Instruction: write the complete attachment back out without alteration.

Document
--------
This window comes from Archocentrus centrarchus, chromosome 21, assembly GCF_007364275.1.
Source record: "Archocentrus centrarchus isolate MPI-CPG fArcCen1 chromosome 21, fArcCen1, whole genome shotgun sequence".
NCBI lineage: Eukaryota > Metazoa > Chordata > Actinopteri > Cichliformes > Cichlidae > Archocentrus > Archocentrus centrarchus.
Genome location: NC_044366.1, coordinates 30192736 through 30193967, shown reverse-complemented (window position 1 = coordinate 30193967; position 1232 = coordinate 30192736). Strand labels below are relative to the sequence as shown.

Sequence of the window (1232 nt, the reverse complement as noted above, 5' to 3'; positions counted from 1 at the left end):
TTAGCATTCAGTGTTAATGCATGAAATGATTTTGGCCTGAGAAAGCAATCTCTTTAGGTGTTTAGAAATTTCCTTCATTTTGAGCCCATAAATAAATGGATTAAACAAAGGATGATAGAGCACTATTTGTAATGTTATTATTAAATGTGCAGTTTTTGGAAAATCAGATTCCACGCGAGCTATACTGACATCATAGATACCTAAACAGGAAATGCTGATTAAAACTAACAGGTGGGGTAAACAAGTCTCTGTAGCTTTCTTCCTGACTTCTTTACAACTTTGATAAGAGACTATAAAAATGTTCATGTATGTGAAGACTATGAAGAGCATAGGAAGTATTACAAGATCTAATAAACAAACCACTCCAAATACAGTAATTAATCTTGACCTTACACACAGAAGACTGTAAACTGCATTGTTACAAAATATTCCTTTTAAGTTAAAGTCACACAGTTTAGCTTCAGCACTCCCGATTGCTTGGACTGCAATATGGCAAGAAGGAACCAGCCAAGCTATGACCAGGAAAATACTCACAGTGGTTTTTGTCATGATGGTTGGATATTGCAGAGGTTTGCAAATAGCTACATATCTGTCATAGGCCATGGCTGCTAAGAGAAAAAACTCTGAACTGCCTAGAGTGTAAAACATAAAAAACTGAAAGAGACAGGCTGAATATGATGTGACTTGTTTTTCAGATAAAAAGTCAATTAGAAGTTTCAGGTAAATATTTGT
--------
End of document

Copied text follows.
This window comes from Archocentrus centrarchus, chromosome 21, assembly GCF_007364275.1.
Source record: "Archocentrus centrarchus isolate MPI-CPG fArcCen1 chromosome 21, fArcCen1, whole genome shotgun sequence".
NCBI lineage: Eukaryota > Metazoa > Chordata > Actinopteri > Cichliformes > Cichlidae > Archocentrus > Archocentrus centrarchus.
Genome location: NC_044366.1, coordinates 30192736 through 30193967, shown reverse-complemented (window position 1 = coordinate 30193967; position 1232 = coordinate 30192736). Strand labels below are relative to the sequence as shown.

Sequence of the window (1232 nt, the reverse complement as noted above, 5' to 3'; positions counted from 1 at the left end):
TTAGCATTCAGTGTTAATGCATGAAATGATTTTGGCCTGAGAAAGCAATCTCTTTAGGTGTTTAGAAATTTCCTTCATTTTGAGCCCATAAATAAATGGATTAAACAAAGGATGATAGAGCACTATTTGTAATGTTATTATTAAATGTGCAGTTTTTGGAAAATCAGATTCCACGCGAGCTATACTGACATCATAGATACCTAAACAGGAAATGCTGATTAAAACTAACAGGTGGGGTAAACAAGTCTCTGTAGCTTTCTTCCTGACTTCTTTACAACTTTGATAAGAGACTATAAAAATGTTCATGTATGTGAAGACTATGAAGAGCATAGGAAGTATTACAAGATCTAATAAACAAACCACTCCAAATACAGTAATTAATCTTGACCTTACACACAGAAGACTGTAAACTGCATTGTTACAAAATATTCCTTTTAAGTTAAAGTCACACAGTTTAGCTTCAGCACTCCCGATTGCTTGGACTGCAATATGGCAAGAAGGAACCAGCCAAGCTATGACCAGGAAAATACTCACAGTGGTTTTTGTCATGATGGTTGGATATTGCAGAGGTTTGCAAATAGCTACATATCTGTCATAGGCCATGGCTGCTAAGAGAAAAAACTCTGAACTGCCTAGAGTGTAAAACATAAAAAACTGAAAGAGACAGGCTGAATATGATGTGACTTGTTTTTCAGATAAAAAGTCAATTAGAAGTTTCAGGTAAATATTTGT